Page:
Radio text review: OVERRULED and ROMANCE

by Lynn on March 29, 2013

in The Passionate Playgoer

The following reviews were broadcast on Friday, March 29, 2013. CIUT FRIDAY MORNING, 89.5 FM. OVERRULED and ROMANCE at the Red Sandcastle Theatre, 922 Queen Street East near Logan until April 6. Produced by Neoteny Theater.

The host was Phil Taylor. The podcast should be up in a day or two.

(PHIL)1) Good Friday morning. At CIUT FRIDAY MORNING we never take a holiday, not even on Good Friday. Which means that Lynn Slotkin, our theatre critic and passionate playgoer, is here to talk theatre.

Hi Lynn, what have you seen that you want to talk about?

Hi Phil. I saw a fascinating double bill last night at the funky, store front theatre on Queen Street east called the Red Sandcastle Theatre.

The two plays were OVERRULED by George Bernard Shaw and ROMANCE by Neil LaBute. It’s a wild paring.

George Bernard Shaw of course wrote challenging plays in the early to middle part of the last century and Neil LaBute is a raw, combative contemporary American playwright. The company presenting them is Neoteny Theatre.

Founder and artistic director Carly Chamberlain says that Neoteny is a company dedicated to producing “contemporary re-imaginings of classic works and introduce little known and under-produced contemporary works to new audiences. With a focus on work that is bold, playful, honest and maybe a little weird.” I love that last bit.

OVERRULED is a farce and a classic one act play. ROMANCE is an ironic title for a definite drama on a failed relationship. Love and fidelity factor heavily in both plays. And both plays were written by playwrights who might be described as curmudgeons.

2) Let’s start with Shaw, that old curmudgeon.

OVERRULED is a farce. We are in an out of the way hotel. Mr Lunn and Mrs. Juno are a couple who are there for a tryst, a rendezvous, some illicit hanky panky with each other. They met on a cruise ship and are at this hotel to carry on their relationship in private.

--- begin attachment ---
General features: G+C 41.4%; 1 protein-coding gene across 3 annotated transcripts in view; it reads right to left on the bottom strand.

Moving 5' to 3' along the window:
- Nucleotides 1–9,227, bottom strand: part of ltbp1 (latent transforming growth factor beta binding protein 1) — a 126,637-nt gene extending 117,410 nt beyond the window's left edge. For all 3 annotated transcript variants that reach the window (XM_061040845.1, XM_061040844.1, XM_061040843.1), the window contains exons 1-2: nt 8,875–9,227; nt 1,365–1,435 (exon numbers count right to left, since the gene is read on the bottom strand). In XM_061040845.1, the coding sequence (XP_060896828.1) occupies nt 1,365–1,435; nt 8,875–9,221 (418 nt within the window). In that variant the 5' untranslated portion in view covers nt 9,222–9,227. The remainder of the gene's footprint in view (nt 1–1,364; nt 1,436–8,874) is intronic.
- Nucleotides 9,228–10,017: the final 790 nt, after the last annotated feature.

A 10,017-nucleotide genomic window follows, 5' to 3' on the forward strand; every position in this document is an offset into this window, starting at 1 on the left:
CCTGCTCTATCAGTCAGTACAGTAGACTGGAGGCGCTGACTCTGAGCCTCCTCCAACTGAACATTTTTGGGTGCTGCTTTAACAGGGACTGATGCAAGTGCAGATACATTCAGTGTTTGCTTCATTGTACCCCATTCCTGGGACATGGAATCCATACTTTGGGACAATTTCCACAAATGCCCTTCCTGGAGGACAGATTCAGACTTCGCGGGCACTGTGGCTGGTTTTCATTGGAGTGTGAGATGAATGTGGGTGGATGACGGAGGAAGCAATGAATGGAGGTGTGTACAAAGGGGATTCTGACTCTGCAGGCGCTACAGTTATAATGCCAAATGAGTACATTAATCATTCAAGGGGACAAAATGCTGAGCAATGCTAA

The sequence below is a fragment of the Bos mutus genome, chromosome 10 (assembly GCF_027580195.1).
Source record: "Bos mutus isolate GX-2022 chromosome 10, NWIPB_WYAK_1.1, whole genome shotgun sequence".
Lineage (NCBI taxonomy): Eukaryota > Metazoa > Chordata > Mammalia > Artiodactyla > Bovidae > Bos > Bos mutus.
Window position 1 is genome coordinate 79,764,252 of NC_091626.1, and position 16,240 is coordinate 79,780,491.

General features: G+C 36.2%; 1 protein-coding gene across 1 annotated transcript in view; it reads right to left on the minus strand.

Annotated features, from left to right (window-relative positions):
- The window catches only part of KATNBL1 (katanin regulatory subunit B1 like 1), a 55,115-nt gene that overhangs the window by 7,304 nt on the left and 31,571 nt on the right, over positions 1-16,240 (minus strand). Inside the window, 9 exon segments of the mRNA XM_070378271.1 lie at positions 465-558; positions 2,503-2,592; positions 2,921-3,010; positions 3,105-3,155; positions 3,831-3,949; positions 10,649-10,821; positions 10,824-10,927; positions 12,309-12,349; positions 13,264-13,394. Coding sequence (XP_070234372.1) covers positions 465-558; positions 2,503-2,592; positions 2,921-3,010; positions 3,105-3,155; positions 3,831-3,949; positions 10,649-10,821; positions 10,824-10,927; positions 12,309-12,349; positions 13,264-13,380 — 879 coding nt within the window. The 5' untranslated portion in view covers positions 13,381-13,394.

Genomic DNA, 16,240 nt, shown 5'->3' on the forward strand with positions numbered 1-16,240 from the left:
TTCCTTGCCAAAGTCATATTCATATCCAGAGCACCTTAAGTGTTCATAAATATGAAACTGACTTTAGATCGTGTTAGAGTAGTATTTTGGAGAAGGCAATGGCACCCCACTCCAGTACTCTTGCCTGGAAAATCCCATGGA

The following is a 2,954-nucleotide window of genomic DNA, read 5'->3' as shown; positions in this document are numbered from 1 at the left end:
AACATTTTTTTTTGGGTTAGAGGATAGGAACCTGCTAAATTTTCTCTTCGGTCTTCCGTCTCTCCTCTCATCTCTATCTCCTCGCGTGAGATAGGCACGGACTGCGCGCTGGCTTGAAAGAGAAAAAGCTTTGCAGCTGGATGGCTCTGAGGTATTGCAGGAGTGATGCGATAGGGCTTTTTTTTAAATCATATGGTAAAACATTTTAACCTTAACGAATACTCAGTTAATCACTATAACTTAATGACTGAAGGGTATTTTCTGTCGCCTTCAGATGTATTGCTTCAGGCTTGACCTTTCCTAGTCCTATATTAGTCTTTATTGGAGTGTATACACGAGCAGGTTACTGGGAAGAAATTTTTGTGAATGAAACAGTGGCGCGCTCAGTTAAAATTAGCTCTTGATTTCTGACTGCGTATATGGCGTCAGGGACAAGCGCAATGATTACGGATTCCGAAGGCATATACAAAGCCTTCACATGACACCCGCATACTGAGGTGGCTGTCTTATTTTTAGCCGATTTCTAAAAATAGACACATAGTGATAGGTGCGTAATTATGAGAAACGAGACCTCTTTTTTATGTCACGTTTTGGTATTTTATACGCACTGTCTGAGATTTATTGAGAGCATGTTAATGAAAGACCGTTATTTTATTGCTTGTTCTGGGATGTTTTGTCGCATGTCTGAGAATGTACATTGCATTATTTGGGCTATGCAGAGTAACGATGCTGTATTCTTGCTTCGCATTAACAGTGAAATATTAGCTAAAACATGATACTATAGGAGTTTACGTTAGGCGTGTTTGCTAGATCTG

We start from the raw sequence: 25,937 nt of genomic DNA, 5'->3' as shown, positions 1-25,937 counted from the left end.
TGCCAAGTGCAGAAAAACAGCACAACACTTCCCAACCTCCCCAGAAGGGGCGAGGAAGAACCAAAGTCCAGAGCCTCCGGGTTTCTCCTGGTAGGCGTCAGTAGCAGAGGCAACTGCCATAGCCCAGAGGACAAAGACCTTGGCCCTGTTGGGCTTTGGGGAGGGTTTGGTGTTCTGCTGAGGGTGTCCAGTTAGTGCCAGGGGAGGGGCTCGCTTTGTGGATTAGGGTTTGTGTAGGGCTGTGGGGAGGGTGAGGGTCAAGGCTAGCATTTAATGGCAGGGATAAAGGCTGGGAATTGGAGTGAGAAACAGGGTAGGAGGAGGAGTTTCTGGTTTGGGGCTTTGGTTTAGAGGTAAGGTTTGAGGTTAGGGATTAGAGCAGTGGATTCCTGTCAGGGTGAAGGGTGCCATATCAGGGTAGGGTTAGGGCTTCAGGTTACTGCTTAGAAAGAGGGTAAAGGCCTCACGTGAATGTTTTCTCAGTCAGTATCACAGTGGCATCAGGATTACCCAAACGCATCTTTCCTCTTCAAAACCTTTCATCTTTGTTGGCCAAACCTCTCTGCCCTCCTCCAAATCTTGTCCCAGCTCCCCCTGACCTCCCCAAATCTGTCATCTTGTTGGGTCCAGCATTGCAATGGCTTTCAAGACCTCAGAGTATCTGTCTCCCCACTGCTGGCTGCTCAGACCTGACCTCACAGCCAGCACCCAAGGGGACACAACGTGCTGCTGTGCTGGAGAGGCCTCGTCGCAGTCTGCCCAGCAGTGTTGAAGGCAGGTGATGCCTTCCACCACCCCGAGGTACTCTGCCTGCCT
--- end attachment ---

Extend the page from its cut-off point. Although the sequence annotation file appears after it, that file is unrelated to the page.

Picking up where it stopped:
A cruise ship is the natural incubator for affairs with other people’s husband’s and wives.

Mr. Lunn professes love and desire and devotion to Mrs. Juno while she teases him and leads him a merry chase. It comes out that both are married but not to each other. Both are also deeply in love with their spouses

It also transpires that Mr. Juno and Mrs Lunn (the other couple’s spouses) come to the same hotel with the same intension.They reveal that they too are married but not to each other and love their spouses.

No one is misunderstood by their partner. No one speaks of divorce. They do speak of passion and guilt, As one character says, “Passion is not real passion without guilt.” Thank you Mr. Shaw.

3) Is the play loaded with Shaw’s philosophizing and discoursing on the nature of love and fidelity.

Loaded, but not overloaded and weighed down. All concerned are fastidiously well mannered—a comedy of manners of sorts. They are all articulate, funny, playful and without heartache.

Shaw talks about marriage, monogamy, loyalty and fidelity through his characters. They are witty, confident, unabashed about their passion and not embarrassed when their spouses show up.

4) Shaw requires a certain British reserve in the acting. How does this Canadian cast do?

I think they do well. Their accents are consistent. And yes, even when professing love and devotion Shaw’s characters show a veneer of reserve at least. Decorum; a certain body language that is different from our contemporary times. On the whole I think they do well.